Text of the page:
using to 340 packhorses.
August 5, 1763
Battle of Bushy Run begins. The British, led by Col.
Henry Bouquet (1719-1765) arrive from Carlisle
to relieve Fort Pitt. Thirty miles southeast of
Fort Pitt, a well-camouflaged group of Delaware,
Shawnee, Mingo, and Wyandot warriors launch a
frontal attack on Bouquet's advanced guard. The
first day of fighting was won by the Indians.
August 6, 1763
Battle of Bushy Run ends. Colonel Henry Bouquet (an expert of
warfare against irregular opponents) defeats
the Indians thanks to a surprise strategy. Two
British companies pretended to withdraw, luring
Pontiac's men out of their cover and into a lethal
crossfire. This is the first time that the
British have fought the enemy on its own terms
and won. End of battle. British Casualties: 50
killed, 60 wounded.
Sketch of the Battle of Bushy Run
Click to enlarge
This is the
beginning of the end of Pontiac's War. His
rebellion will lose momentum in part because of
today's defeat, in part because of the stalemate
at Detroit, and in part because the
Indians will soon have to move with the changing
season and retreat to their winter hunting
August 10, 1763
Bouquet and his men reach Fort Pitt.
The Siege of Fort Pitt
A copy of the 1763 Paris peace
treaty reaches Fort de Chartres on the
Mississippi River, Illinois Country. After
contemplation, its French commander,
Pierre Joseph Neyon de Villiers, decides to encourage the Indians to become peaceful with
the British, and writes a letter addressed to
Children... The great day has come ... the
Master of Life has inspired the Great King
of the French and him of the English to make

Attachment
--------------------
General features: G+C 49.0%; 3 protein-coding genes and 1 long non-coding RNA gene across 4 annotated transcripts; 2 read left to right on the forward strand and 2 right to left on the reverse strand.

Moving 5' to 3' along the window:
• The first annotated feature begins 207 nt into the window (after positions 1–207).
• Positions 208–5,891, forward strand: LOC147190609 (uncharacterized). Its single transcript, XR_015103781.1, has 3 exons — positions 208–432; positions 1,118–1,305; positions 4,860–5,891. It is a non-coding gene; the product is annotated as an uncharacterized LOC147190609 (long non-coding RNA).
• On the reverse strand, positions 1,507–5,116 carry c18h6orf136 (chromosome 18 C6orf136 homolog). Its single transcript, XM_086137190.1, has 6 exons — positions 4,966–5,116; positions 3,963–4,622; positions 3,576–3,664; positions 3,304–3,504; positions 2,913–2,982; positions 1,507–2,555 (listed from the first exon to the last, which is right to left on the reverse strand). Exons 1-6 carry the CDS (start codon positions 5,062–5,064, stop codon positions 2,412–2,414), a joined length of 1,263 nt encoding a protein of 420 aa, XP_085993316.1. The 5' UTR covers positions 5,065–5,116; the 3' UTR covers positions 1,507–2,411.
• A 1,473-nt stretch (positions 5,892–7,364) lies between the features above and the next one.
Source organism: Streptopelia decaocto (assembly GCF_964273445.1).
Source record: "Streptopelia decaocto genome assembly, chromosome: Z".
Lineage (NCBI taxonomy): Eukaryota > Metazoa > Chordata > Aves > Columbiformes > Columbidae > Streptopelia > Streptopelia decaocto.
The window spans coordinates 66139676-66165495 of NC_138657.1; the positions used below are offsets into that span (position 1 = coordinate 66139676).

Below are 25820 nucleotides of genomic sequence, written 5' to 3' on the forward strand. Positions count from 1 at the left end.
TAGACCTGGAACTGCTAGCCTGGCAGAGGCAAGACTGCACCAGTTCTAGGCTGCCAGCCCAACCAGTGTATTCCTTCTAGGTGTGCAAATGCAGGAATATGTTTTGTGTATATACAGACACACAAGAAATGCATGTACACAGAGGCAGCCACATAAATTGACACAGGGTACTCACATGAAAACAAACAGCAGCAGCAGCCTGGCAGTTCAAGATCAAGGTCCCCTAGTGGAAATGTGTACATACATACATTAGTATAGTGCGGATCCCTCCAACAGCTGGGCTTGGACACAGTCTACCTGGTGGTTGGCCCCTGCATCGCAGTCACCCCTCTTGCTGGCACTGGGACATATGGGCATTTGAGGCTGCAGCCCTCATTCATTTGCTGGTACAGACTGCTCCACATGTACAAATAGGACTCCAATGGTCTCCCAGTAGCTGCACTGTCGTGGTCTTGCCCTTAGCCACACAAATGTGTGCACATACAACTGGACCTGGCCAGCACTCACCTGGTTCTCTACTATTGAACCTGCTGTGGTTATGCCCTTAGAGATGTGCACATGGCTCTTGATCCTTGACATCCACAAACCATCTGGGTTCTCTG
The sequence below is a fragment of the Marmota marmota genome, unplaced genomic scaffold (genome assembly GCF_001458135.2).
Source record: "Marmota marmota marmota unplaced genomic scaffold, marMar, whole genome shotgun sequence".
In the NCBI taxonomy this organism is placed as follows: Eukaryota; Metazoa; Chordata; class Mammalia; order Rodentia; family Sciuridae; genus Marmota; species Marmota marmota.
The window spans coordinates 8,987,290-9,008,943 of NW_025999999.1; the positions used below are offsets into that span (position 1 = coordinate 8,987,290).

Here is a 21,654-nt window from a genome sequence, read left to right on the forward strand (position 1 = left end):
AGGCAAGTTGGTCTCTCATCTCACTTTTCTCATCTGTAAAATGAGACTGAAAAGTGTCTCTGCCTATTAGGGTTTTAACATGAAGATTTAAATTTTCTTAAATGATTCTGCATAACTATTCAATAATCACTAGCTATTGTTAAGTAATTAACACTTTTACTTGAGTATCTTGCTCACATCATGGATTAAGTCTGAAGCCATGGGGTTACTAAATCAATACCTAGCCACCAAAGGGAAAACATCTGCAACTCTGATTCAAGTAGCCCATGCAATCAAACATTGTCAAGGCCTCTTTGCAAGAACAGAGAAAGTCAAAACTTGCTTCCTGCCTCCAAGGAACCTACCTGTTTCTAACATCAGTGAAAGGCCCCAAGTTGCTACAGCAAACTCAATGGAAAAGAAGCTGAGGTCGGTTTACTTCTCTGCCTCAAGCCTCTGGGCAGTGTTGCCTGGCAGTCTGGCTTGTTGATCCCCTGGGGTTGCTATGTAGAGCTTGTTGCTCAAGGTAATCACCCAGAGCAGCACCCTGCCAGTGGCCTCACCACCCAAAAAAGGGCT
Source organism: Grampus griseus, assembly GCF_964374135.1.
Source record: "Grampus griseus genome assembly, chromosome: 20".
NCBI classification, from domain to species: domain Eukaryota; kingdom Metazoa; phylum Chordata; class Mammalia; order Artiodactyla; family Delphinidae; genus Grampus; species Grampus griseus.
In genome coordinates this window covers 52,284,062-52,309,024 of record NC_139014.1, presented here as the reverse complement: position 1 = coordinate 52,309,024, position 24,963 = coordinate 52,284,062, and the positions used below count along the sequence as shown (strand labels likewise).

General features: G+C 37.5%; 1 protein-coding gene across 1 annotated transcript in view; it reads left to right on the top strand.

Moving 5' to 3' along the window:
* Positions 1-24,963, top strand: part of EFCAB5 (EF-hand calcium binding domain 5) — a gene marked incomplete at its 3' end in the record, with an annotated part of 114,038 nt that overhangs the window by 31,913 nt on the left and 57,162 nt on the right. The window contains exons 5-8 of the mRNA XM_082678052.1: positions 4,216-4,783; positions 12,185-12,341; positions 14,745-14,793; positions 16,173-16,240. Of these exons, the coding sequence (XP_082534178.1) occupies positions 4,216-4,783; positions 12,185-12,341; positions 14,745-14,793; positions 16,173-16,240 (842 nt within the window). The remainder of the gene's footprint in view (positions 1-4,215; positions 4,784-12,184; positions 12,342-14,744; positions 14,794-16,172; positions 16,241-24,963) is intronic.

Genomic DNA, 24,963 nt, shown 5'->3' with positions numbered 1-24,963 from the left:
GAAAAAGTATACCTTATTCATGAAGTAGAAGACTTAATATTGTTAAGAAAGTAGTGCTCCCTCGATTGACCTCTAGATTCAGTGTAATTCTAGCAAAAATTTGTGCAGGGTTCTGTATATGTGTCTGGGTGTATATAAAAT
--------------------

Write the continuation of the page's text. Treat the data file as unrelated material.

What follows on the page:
peace between them, sorry to see the blood
of men spilt so long. ... What joy you will
have in seeing the French and English
smoking with the same pipe and eating out of
the same spoon and finally living like
brethren. ... Leave off then, my Dear
Children, from spilling the blood of your
brethren, the English. Our hearts are now
but one. You cannot at present strike the
one without having the other for your enemy
By the way, what's a Frenchman doing still commanding
Neyon de Villiers was the French commander of
Illinois. Now his turf was officially under
British rule, but with no British troops in
sight. The Fort de Chartres will have a transfer
ceremony on October 10, 1765, when finally
British troops of the 42nd Royal Highland
Regiment will take over.
The French Stone Fort de Chartres
Historic Preservation Agency
September 3 and 4, 1763
schooner Huron, loaded with provisions from Fort
Niagara, is moored in the lower Detroit River
near Turkey Island (today's fighting Island),
approx. 340 Ottawa and Chippewa warriors attack.
Two British aboard are killed. The ship's
captain, Captain Horsey, is one of them.
September 9, 1763
Amherst to Henry Gladwin:
formal letter I had offered a reward of 100
pounds to the person who should kill
Pontiac. If you think another 100 could be
inducement for a daring fellow to attempt
the death of that villain, I will add it
with pleasure. His death will be some small
satisfaction for the loss of poor Dalyell.
September 14, 1763
Battle of Devil's Hole
(near Fort Niagara, NY). Seneca warriors attack
a lightly escorted British wagon train that
rolls north along the Niagara Gorge, between Fort Schlosser and Fort